Selten eine so kompakte und wortgewaltige Einleitung zu einer Biografie gelesen wie diese von Bruce Gordon zu Johannes Calvin. Was mir daran besonders gefällt, ist das Nachzeichnen von Sonnen- und Schattenseiten:
John Calvin was the greatest Protestant reformer of the sixteenth century, brilliant, visionary and iconic. The superior force of his mind was evident in all that he did. He was also ruthless, and an outstanding hater. Among those things he hated were the Roman church, Anabaptists and those people who, he believed, only faint-heartedly embraced the Gospel and tainted themselves with idolatry. He saw himself as an instrument of God, and as a prophet of the Church he brooked no rivals. He never felt he had encountered an intellectual equal, and he was probably correct. To achieve what he believed to be right, he would do virtually anything. Although not physically imposing, he dominated others and knew how to manipulate relationships. He intimidated, bullied and humiliated, saving some of his worst conduct for his friends. Yet as he lay dying they gathered around the bed distraught with grief. There would be no other like him.
This is the story of a prodigious young boy from a provincial background and modest means who by sheer talent progressed through the elite world of the French Renaissance. He studied in Paris and the best universities under the leading figures of the day. Few would have had a better education, and few were intellectually equipped to make more of it. But the man behind the precocious talent was a difficult person and one with a troubled conscience. The religious ideas of the great French evangelicals as well as the revolutionary views of Martin Luther took hold of this impressionable young man and changed him for ever. The rest of his life was a coming to terms with that conversion.
But what made Calvin great? It may seem odd, but working on this biography has convinced me that the answer does not lie in the events of his life. Nor is the question adequately addressed in terms of the numerous and diverse influences that shaped his mind. They were significant, as we shall see, but there is more. What made Calvin Calvin, and not another sixteenth-century writer, was his brilliance as a thinker and writer, and, above all, his ability to interpret the Bible. His coherent, penetrating and lucid vision of God's abiding love for humanity, expressed in some of the most exquisite prose of his age, has continued down the centuries to instruct and to inspire. Like all great writers he transcends his time.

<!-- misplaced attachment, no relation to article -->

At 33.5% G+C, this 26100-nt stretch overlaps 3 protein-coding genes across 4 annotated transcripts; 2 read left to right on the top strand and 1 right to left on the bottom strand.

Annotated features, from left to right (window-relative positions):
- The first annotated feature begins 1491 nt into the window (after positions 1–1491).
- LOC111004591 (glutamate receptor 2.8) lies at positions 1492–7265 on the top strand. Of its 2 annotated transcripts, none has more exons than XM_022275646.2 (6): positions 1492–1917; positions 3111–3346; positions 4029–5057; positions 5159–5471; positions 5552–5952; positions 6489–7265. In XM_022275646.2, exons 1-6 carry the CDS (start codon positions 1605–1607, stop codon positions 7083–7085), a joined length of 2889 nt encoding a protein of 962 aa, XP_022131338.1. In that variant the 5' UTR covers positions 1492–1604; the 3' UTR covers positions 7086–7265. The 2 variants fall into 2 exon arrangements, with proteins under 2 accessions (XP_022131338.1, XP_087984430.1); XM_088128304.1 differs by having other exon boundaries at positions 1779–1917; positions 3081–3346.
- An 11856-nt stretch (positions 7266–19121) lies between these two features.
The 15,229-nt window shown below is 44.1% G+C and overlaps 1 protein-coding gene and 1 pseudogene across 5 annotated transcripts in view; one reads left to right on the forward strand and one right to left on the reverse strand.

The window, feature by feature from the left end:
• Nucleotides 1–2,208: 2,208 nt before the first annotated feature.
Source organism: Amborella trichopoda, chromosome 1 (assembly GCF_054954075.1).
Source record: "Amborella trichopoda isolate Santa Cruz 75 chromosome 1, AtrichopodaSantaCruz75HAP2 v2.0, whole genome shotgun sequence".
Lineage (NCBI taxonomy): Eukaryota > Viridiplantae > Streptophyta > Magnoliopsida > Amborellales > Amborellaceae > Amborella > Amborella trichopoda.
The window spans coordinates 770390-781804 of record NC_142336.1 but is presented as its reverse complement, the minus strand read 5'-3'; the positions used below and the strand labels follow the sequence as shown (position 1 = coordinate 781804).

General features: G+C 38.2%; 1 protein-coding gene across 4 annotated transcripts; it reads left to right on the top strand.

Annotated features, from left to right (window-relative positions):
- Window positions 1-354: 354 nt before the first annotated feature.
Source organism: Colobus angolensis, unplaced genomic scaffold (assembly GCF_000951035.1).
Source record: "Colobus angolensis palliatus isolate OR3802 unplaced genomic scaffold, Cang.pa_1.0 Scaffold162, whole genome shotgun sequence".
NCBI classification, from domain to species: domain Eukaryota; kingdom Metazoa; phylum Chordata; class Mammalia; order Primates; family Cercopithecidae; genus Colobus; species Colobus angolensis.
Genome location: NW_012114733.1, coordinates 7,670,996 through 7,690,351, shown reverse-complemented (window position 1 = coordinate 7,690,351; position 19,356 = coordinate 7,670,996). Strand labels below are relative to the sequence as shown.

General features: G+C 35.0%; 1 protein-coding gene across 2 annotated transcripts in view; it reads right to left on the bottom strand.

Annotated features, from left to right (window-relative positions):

Calvin was fully aware of his talents, which he regarded as part of his special calling by God. His journey was to find the appropriate vocation for that summons. Ultimately it was located in a relative backwater, Geneva, which he beheld much as Jonah did Nineveh. But Calvin understood his destiny to extend far beyond Geneva's walls: he was a man of the Church, and its unity was his deepest passion. Luther had brilliantly expressed what it meant to be saved by God. That discovery had changed Europe. Calvin's genius was to discover the Church, and teach what it was to be part of that body if one lived in a besieged city, under a capricious Tudor monarch or as a refugee facing persecution and exile.
Bruce Gordon. Calvin. Yale University Press: New Haven and London, 2009.
Die Biografie ist viel gepriesen worden: Tim Challies bezeichnet sie als "The Best Biography of Calvin to Date". Sean Lucas hebt die Ausgewogenheit des kritisch-freundlichen Portraits hervor.